Kent Business School has been awarded £180k funding to work on a project with The Port of Dover and other academic and industrial partners within the Green Corridor at Short Straits (GCSS) consortium to become the UK’s first high-volume Green Shipping Corridor.
The Port of Dover is the closest UK port to mainland Europe; it facilitates up to 120 ferry movements per day – carrying up to 11 million passengers, 2.1 million cars and 2.4 million trucks annually. The Port is responsible for handling £144 billion of trade (33% of all UK-EU trade). Greening this element of the supply chain will make progress in decarbonising the journey of the UK’s trade – and paves the way for other ports to follow.
This project, led by Dr Ramin Raeesi, brings together the consortium from the Dover Clean Ferry Power Project which was led by Dr Raeesi at Kent Business School alongside Warwick Manufacturing Group, P&O Ferries and Schneider Electric, with additional partners for the second round including; DFDS, Irish Ferries, Ikigai Capital, JG Maritime Solutions, SSE and ABB. AS part of the Clean Maritime Demonstration Competition, the project is funded by the Department for Transport and delivered in partnership with Innovate UK.
The GCSS consortium focuses on the route between the Port of Dover and the Ports of Calais and Dunkirk and will support the transition to green crossings to and from the UK, making way for zero-emission vessels, leisure crafts and workboats in the future.
Dr Ramin Raeesi said: “This project will study the feasibility of establishing a Green Corridor at Short Straits by identifying the full value chain and analysing all viable energy pathway options including hydrogen, electricity, synthetic fuels, ammonia and LNG for marine and landside port and customer vessels/vehicles.
“It will also identify relevant regulation and policy gaps and will produce a Green Corridor business case and a detailed delivery plan. This will not only support Port of Dover’s ambitions for decarbonisation, but will also ensures the all members and stakeholders across the corridor’s value chain are aboard with this ambition.
“The work will support the UK’s commitment to the Clydebank Declaration, which was agreed at COP 26, and ultimately help meet the zero emission shipping ambitions of the UK’s ‘Clean Maritime Plan’, envisaging the UK as a global leader in clean shipping by 2050.”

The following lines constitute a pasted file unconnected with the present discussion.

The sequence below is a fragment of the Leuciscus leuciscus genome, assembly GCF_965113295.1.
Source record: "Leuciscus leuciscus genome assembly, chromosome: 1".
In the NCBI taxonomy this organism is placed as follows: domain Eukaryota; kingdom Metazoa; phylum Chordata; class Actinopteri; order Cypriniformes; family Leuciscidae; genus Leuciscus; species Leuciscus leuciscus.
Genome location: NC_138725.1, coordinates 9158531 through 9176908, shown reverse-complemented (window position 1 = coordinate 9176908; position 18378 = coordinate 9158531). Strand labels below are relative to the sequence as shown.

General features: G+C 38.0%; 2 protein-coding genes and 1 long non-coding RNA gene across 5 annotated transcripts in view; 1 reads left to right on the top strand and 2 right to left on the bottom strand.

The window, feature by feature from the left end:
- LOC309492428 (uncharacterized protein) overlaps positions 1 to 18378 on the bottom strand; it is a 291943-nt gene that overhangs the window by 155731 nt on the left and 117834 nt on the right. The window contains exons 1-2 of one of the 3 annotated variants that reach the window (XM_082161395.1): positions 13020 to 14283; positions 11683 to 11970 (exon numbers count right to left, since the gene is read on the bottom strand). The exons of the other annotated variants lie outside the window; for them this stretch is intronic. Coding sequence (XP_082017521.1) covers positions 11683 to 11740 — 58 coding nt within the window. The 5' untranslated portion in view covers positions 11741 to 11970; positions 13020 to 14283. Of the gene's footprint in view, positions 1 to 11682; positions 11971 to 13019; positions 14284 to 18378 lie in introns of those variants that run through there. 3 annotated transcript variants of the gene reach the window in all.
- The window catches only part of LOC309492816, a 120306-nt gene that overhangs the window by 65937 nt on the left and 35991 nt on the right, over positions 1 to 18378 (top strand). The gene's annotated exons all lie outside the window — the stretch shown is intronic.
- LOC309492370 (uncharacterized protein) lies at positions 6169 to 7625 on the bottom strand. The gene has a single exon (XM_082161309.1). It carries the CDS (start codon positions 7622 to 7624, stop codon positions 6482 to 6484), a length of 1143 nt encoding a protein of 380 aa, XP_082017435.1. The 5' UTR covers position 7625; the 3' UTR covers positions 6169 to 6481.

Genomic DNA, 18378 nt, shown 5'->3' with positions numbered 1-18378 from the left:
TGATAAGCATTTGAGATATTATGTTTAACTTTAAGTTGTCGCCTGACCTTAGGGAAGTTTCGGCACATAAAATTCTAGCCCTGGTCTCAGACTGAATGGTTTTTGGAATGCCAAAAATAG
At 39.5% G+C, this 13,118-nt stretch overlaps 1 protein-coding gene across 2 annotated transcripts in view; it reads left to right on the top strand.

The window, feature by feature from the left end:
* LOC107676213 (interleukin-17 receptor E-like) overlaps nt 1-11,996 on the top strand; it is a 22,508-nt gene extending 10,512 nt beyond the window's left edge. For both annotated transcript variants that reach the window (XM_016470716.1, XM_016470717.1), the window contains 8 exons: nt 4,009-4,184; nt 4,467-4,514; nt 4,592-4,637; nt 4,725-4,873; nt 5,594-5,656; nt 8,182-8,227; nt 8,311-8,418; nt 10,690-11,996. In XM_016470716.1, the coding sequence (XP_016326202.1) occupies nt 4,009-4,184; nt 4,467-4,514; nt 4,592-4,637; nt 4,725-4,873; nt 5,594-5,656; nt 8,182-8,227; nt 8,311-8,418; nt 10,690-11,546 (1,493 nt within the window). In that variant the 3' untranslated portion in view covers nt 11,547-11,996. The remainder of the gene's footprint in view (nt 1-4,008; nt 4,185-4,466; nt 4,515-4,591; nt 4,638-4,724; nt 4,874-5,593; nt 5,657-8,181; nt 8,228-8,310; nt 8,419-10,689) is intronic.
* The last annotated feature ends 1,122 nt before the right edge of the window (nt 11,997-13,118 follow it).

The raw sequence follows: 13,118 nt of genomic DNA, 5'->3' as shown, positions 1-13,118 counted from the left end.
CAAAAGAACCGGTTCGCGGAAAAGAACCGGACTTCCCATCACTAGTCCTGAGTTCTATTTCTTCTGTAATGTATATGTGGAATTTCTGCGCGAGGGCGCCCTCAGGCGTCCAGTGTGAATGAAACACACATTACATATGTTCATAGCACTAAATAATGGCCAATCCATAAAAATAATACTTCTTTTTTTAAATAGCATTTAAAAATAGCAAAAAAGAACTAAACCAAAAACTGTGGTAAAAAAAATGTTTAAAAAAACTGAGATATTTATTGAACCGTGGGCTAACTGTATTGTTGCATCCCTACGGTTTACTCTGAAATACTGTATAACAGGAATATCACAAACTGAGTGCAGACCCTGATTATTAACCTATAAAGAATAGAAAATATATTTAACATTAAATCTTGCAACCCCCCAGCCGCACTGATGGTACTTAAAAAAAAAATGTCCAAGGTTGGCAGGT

Port of Dover’s Chief Commercial Officer, Christian Pryce, said: “The Port of Dover is leading the way on Port decarbonisation, and more broadly, on recognising the role we will play in the decarbonisation of the UK supply chain. We are embracing the critical role and responsibility that the Port of Dover has, and recognise complexity of the journey we are undertaking, together. With sailings every 36 minutes the port supports just-in-time supply chains across the nation, being the key entry and exit point for over 2m HGVs and equivalent tourist vehicles to the UK Strategic Road Network. We can adapt to a diverse traffic profile and the flexibility, capacity and resilience of the route are unmatched in the UK, making us, and our French sister ports, the prime option for the first Green Shipping Corridor.
In 2022, Dover has moved up a gear in our sustainable ambitions – announcing our ambitious sustainability strategy in May, the Port intends to reach net-zero (direct emissions and our purchased energy) by 2025 and reaching net-zero (indirect emissions caused by our activity) by 2030. This week’s announcement solidifies our position as the vanguard of UK port decarbonisation.”
The Green Corridor at Short Straits (GCSS): feasibility study into establishing a Green Corridor between Port of Dover and the Ports of Calais and Dunkirk is part of the Clean Maritime Demonstration Competition, funded by the Department for Transport and delivered in partnership with Innovate UK.
Announced in May 2022, and part of the Prime Minister’s Ten Point Plan to position the UK at the forefront of green shipbuilding and maritime technology, the Clean Maritime Demonstration Competition is a £12m investment from government alongside a further c.£6m from industry to reduce emissions from the maritime sector.
The programme is supporting 31 projects across the UK, including projects in Scotland, Northern Ireland and from the South West to the North East of England. As set out in the Clean Maritime Plan (2019), Government funding has been used to support early stage research relating to clean maritime. The programme will be used to support the research, design and development of zero emission technology and infrastructure solutions for maritime and to accelerate decarbonisation in the sector.